Home International World Court to hold hearings over Israel’s Rafah attacks

World Court to hold hearings over Israel’s Rafah attacks

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The UN’s International Court of Justice will hold hearings on Thursday and Friday to discuss new emergency measures sought by South Africa over Israel’s attacks on Rafah during the war in Gaza, the court said on Tuesday.

Smoke rises following Israeli strikes, amid the ongoing conflict between Israel and the Palestinian Islamist group Hamas, in Rafah in the southern Gaza Strip, May 6, 2024. File picture: Reuters, Hatem Khaled

By Stephanie van den Berg

THE HAGUE – The UN’s International Court of Justice will hold hearings on Thursday and Friday to discuss new emergency measures sought by South Africa over Israel’s attacks on Rafah during the war in Gaza, the court said on Tuesday.

The measures form part of an ongoing case South Africa filed at the ICJ in December last year accusing Israel of violating the Genocide Convention during its offensive against Palestinians in Gaza.

Israel has previously said it is acting in accordance with international law and has called the genocide case baseless and accused Pretoria of acting as “the legal arm” of Gaza’s ruling Hamas militants.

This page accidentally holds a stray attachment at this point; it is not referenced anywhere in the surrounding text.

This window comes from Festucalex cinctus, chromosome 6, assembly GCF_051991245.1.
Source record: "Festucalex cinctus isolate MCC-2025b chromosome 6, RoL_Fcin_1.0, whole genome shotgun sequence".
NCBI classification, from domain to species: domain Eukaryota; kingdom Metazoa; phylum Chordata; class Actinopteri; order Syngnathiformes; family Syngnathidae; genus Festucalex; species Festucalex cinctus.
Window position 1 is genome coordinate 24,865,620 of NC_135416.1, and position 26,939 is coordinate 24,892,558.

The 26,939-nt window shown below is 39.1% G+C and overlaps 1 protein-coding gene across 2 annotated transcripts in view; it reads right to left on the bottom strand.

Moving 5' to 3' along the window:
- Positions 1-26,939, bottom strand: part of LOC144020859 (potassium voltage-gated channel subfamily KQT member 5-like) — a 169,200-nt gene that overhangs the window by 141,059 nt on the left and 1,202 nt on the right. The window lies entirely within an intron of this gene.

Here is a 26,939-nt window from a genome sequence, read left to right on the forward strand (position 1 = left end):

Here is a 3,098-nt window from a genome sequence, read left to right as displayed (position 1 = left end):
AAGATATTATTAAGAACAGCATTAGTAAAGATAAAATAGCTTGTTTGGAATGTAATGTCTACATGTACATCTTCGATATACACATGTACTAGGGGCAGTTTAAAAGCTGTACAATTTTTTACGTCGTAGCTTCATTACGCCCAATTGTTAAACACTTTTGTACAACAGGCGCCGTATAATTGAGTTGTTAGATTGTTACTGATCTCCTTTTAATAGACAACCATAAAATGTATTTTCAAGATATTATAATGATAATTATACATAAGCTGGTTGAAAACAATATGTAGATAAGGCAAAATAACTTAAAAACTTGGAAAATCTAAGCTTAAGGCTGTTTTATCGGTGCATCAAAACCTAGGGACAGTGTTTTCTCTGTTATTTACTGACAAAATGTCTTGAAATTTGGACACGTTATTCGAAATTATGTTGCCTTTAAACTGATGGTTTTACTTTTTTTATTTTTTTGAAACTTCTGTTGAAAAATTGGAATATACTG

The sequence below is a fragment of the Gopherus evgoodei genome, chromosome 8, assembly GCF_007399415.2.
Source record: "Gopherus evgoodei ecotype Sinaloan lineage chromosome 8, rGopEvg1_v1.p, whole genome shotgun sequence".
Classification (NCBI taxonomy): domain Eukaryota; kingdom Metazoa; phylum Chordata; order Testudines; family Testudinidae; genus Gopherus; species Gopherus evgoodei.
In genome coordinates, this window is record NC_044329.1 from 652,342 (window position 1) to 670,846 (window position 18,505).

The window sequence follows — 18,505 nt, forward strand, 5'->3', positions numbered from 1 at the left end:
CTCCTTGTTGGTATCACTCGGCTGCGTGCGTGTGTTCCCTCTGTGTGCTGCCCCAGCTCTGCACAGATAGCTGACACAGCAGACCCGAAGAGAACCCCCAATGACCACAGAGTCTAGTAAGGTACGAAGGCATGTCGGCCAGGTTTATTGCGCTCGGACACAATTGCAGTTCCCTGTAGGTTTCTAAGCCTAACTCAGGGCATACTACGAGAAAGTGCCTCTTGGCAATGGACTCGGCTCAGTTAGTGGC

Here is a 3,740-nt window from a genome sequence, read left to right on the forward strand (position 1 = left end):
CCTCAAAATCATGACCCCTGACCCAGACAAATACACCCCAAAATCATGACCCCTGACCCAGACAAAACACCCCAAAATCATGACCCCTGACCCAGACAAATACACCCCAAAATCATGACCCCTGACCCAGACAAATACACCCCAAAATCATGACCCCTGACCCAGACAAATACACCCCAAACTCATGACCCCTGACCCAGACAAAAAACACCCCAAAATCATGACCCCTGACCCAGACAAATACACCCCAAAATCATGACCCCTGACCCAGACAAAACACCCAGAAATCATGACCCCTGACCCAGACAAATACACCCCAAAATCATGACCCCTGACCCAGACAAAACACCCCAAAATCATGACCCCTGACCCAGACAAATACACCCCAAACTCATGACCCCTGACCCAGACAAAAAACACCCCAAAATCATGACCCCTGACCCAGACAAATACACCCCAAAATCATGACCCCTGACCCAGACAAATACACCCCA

South Africa will address the court on Thursday after it asked the ICJ, also known as the World Court, last week to order Israel to cease its Rafah offensive and allow unimpeded access to Gaza for UN officials, organisations providing humanitarian aid, and journalists and investigators.

Israel will present its side of the case on Friday, according to the court schedule.

The war has killed nearly 35,000 people in Gaza, according to health authorities there. About 1,200 people were killed in Israel and 253 taken hostage on October 7 when Hamas launched the attack that started the war, according to Israeli tallies.

The hearings in The Hague will only focus on issuing emergency measures, to keep the dispute from escalating, before the court can rule on the merits of the case, which usually takes years. While the ICJ’s rulings are binding and without appeal, the court has no way to enforce them.

– REUTERS

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